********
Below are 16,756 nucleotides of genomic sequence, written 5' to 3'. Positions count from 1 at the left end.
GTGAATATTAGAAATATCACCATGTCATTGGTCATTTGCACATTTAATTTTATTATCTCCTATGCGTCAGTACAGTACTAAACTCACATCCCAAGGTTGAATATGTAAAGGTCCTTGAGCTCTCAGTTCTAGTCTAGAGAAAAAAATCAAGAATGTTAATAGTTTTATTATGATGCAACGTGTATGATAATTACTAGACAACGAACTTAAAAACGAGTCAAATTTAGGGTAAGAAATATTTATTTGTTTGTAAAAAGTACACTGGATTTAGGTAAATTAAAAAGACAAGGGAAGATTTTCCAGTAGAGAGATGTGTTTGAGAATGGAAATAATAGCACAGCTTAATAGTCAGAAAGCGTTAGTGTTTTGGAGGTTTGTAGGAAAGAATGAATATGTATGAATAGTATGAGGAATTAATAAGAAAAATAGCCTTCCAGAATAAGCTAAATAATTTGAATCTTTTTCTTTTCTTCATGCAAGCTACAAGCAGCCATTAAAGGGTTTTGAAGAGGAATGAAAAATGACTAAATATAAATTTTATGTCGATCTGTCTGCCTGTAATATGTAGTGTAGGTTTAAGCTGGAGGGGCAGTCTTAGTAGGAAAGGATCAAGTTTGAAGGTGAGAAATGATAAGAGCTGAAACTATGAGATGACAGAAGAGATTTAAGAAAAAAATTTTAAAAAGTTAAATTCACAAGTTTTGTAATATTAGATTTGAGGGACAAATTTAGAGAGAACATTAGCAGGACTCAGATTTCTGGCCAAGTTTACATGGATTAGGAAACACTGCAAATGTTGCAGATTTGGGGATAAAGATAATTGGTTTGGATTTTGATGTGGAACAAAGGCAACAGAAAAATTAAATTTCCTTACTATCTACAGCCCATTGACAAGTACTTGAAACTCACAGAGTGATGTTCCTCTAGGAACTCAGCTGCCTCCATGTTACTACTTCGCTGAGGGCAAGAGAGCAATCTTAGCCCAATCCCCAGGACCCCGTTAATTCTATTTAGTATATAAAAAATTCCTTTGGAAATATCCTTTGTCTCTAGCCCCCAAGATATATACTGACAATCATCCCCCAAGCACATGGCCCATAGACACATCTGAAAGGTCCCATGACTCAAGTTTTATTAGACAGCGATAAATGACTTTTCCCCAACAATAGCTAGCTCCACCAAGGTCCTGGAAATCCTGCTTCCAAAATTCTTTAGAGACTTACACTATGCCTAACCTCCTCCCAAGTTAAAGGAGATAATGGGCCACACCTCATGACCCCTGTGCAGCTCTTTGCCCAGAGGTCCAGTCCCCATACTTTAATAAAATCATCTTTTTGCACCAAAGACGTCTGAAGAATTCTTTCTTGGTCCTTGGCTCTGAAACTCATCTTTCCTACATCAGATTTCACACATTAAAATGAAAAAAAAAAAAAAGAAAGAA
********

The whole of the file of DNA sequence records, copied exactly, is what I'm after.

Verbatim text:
Below are 16,756 nucleotides of genomic sequence, written 5' to 3'. Positions count from 1 at the left end.
GTGAATATTAGAAATATCACCATGTCATTGGTCATTTGCACATTTAATTTTATTATCTCCTATGCGTCAGTACAGTACTAAACTCACATCCCAAGGTTGAATATGTAAAGGTCCTTGAGCTCTCAGTTCTAGTCTAGAGAAAAAAATCAAGAATGTTAATAGTTTTATTATGATGCAACGTGTATGATAATTACTAGACAACGAACTTAAAAACGAGTCAAATTTAGGGTAAGAAATATTTATTTGTTTGTAAAAAGTACACTGGATTTAGGTAAATTAAAAAGACAAGGGAAGATTTTCCAGTAGAGAGATGTGTTTGAGAATGGAAATAATAGCACAGCTTAATAGTCAGAAAGCGTTAGTGTTTTGGAGGTTTGTAGGAAAGAATGAATATGTATGAATAGTATGAGGAATTAATAAGAAAAATAGCCTTCCAGAATAAGCTAAATAATTTGAATCTTTTTCTTTTCTTCATGCAAGCTACAAGCAGCCATTAAAGGGTTTTGAAGAGGAATGAAAAATGACTAAATATAAATTTTATGTCGATCTGTCTGCCTGTAATATGTAGTGTAGGTTTAAGCTGGAGGGGCAGTCTTAGTAGGAAAGGATCAAGTTTGAAGGTGAGAAATGATAAGAGCTGAAACTATGAGATGACAGAAGAGATTTAAGAAAAAAATTTTAAAAAGTTAAATTCACAAGTTTTGTAATATTAGATTTGAGGGACAAATTTAGAGAGAACATTAGCAGGACTCAGATTTCTGGCCAAGTTTACATGGATTAGGAAACACTGCAAATGTTGCAGATTTGGGGATAAAGATAATTGGTTTGGATTTTGATGTGGAACAAAGGCAACAGAAAAATTAAATTTCCTTACTATCTACAGCCCATTGACAAGTACTTGAAACTCACAGAGTGATGTTCCTCTAGGAACTCAGCTGCCTCCATGTTACTACTTCGCTGAGGGCAAGAGAGCAATCTTAGCCCAATCCCCAGGACCCCGTTAATTCTATTTAGTATATAAAAAATTCCTTTGGAAATATCCTTTGTCTCTAGCCCCCAAGATATATACTGACAATCATCCCCCAAGCACATGGCCCATAGACACATCTGAAAGGTCCCATGACTCAAGTTTTATTAGACAGCGATAAATGACTTTTCCCCAACAATAGCTAGCTCCACCAAGGTCCTGGAAATCCTGCTTCCAAAATTCTTTAGAGACTTACACTATGCCTAACCTCCTCCCAAGTTAAAGGAGATAATGGGCCACACCTCATGACCCCTGTGCAGCTCTTTGCCCAGAGGTCCAGTCCCCATACTTTAATAAAATCATCTTTTTGCACCAAAGACGTCTGAAGAATTCTTTCTTGGTCCTTGGCTCTGAAACTCATCTTTCCTACATCAGATTTCACACATTAAAATGAAAAAAAAAAAAAAGAAAGAA